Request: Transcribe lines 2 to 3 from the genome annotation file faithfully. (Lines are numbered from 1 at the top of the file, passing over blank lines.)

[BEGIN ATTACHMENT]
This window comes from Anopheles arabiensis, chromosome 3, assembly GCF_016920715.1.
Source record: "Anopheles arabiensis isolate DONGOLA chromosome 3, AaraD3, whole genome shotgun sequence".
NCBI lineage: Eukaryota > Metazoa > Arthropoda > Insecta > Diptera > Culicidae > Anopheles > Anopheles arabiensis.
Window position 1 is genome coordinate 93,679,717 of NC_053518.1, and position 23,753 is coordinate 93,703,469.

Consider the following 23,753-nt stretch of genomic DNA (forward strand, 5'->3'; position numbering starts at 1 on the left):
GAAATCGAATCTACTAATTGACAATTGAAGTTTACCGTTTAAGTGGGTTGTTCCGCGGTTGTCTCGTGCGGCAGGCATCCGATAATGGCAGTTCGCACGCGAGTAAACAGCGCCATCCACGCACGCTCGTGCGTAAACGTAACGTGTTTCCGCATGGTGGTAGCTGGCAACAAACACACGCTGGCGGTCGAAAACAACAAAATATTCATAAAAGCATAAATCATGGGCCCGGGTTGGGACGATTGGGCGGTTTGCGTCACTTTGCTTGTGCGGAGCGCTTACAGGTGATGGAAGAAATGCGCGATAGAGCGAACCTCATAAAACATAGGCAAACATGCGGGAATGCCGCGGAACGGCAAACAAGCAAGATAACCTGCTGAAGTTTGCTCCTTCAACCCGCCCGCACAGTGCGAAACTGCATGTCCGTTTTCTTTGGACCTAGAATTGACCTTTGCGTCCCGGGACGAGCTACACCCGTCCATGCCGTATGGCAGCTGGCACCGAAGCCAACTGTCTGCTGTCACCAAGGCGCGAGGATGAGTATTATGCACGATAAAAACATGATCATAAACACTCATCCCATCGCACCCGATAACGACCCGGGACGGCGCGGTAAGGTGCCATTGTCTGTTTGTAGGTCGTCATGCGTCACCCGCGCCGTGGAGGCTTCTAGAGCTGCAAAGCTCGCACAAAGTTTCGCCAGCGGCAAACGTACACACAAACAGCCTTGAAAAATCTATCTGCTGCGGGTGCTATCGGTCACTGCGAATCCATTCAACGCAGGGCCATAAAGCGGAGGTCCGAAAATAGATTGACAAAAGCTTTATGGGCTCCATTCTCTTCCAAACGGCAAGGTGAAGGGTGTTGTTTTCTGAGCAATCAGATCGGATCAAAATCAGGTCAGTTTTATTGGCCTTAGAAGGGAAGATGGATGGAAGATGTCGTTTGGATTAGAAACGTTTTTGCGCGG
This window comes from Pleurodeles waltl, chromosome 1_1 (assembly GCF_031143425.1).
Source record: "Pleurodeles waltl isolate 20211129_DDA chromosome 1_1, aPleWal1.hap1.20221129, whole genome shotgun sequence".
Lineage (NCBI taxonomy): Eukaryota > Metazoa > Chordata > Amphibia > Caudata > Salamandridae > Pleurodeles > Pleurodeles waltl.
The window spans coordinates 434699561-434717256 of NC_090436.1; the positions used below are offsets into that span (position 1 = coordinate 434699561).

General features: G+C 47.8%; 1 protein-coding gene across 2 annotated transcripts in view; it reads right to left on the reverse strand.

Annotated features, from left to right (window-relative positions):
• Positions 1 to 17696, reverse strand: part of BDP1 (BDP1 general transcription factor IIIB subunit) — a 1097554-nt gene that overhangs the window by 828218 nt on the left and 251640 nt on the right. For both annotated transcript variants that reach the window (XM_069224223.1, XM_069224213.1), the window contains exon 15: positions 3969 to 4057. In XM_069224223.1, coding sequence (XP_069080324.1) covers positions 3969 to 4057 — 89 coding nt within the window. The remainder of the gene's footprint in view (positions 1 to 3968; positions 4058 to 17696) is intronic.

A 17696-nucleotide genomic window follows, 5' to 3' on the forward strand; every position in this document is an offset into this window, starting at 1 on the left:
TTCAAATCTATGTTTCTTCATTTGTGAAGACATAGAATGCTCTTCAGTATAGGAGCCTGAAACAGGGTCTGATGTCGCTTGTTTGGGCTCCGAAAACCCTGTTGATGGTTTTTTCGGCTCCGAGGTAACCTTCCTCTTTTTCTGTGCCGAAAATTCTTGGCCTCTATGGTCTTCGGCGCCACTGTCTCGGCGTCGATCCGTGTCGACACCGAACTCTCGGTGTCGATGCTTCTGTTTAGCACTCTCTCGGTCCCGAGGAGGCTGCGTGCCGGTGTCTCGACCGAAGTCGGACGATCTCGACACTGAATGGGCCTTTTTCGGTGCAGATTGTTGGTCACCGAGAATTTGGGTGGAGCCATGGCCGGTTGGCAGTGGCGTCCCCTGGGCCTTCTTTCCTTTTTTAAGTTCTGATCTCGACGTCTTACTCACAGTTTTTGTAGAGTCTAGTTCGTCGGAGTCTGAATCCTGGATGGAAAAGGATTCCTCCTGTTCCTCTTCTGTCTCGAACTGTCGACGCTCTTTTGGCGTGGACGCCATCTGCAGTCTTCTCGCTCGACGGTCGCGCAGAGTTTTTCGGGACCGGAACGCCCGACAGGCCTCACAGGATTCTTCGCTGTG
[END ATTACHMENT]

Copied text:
Source record: "Anopheles arabiensis isolate DONGOLA chromosome 3, AaraD3, whole genome shotgun sequence".
NCBI lineage: Eukaryota > Metazoa > Arthropoda > Insecta > Diptera > Culicidae > Anopheles > Anopheles arabiensis.